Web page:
How to Revoke Limited Power of Attorney

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A power of attorney is a document used to assign a personal power, such as the ability to make medical or financial decisions, to another party. A general or durable power of attorney does not have limitations, other than death or incapacitation. A limited power of attorney, however, may set certain restrictions or a time period. For instance, it may restrict an agent to control a specific bank account or authorize the sale of specific property. A limited power of attorney ends if you become incapacitated or die.

Check for a time or task limitation. If the limited power of attorney includes a time restriction that has expired or a specific task that has been completed, there is no need for revocation.

Execute a document stating you revoke the limited power of attorney. This document should contain your name and signature, the date you signed the revocation, the person or persons you named as your agent on the power of attorney you are revoking, and the date the original power of attorney was executed. The revocation should be notarized, and should include a copy of the original power of attorney. The revocation ideally should be done through your attorney.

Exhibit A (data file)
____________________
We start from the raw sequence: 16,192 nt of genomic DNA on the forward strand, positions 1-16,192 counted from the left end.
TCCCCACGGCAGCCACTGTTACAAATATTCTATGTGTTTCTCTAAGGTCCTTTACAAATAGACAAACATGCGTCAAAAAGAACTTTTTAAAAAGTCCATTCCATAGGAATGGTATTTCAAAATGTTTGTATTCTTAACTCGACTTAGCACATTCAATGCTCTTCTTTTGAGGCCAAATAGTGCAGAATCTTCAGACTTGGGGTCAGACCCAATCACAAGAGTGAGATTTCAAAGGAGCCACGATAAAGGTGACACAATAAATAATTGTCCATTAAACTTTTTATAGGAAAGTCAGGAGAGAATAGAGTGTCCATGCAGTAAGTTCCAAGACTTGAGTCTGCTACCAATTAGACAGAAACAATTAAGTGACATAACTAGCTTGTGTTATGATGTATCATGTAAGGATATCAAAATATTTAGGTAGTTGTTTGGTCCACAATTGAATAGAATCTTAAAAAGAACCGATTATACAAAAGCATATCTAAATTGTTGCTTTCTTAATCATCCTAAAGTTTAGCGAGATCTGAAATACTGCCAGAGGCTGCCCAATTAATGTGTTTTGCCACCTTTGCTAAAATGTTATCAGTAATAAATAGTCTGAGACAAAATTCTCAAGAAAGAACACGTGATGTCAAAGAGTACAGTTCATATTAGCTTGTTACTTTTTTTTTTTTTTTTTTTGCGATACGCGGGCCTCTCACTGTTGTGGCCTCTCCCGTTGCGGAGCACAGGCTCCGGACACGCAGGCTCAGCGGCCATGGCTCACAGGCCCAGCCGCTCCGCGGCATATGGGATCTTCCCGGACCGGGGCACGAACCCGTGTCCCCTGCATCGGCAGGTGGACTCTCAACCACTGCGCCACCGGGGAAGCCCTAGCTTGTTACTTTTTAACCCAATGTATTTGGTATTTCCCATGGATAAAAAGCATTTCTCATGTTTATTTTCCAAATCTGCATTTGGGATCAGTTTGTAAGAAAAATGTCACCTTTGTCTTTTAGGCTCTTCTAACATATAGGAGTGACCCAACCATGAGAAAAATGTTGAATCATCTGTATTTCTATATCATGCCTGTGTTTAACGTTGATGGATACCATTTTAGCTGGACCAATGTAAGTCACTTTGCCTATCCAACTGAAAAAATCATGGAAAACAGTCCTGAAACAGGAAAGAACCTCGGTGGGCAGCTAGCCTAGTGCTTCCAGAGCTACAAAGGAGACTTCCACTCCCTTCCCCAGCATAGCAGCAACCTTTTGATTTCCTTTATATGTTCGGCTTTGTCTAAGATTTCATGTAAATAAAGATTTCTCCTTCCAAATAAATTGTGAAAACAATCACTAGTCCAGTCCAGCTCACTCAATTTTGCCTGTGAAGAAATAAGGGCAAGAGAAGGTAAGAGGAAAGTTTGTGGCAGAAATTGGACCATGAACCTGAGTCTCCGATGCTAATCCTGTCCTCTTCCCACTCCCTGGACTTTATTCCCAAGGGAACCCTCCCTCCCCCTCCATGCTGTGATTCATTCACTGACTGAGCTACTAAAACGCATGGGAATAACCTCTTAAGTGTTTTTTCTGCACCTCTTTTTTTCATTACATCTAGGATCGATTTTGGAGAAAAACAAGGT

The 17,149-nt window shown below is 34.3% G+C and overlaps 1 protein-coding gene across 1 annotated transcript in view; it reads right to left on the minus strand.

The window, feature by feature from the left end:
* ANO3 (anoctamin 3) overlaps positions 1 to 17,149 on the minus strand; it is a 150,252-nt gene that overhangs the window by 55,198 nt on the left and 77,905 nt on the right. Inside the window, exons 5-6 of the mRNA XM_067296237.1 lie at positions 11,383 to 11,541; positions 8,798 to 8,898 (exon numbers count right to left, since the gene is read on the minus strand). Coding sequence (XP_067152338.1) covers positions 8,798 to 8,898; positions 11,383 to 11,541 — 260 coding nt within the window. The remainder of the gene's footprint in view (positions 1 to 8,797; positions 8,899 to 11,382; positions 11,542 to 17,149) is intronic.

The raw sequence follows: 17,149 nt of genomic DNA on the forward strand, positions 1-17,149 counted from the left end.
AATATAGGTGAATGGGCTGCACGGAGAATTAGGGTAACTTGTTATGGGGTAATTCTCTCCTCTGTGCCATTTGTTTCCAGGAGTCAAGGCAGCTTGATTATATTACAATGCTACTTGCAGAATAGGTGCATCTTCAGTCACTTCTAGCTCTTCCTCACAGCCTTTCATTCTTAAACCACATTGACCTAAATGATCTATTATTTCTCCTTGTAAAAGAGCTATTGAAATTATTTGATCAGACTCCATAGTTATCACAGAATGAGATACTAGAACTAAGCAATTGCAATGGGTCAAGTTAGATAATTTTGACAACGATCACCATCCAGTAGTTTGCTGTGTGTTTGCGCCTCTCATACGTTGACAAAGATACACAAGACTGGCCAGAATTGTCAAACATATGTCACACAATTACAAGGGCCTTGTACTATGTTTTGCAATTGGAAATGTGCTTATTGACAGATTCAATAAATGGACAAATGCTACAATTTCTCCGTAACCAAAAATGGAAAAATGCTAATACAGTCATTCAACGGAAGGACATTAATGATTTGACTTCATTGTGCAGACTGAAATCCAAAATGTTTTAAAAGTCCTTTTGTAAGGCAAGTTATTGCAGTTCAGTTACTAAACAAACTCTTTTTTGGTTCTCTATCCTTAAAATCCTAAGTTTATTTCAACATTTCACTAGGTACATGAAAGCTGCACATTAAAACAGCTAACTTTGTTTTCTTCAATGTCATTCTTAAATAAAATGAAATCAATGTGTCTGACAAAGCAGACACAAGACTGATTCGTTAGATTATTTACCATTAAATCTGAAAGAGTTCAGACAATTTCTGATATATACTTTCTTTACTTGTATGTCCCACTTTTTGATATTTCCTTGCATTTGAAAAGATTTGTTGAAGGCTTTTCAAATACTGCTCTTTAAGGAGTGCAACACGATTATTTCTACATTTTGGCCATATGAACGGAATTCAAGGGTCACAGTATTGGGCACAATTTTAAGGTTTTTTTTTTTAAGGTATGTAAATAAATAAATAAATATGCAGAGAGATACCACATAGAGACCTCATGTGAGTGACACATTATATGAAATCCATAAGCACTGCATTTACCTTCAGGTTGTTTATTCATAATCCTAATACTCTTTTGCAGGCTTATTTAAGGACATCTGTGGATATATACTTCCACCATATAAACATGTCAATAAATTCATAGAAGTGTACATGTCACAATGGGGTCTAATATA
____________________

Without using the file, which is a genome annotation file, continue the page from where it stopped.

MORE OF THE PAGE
Give a copy of the revocation to your agent or agents. If you did not utilize your attorney when preparing the revocation, give a copy to your attorney.

Give a copy of the revocation to any financial institution, healthcare agency or other agency that might be involved in the limited power of attorney. If applicable, give a copy to any insurance or financial planner.

Consider a new power of attorney. Depending on your particular circumstances, the original need for the power of attorney and the reason behind the revocation, you may want to enact a new power of attorney.


  • The information contained in this article is not a substitute nor should it be taken as legal advice. Always contact an attorney in your state to answer specific questions or issues.


About the Author

Lea Cook began writing professionally in 1994. After completing her bachelor's degree in journalism/theater arts in 1998 from Texas Tech University, she attended law school at Texas Tech University School of Law. Cook began practicing law in 2002 as a prosecutor and general practice attorney.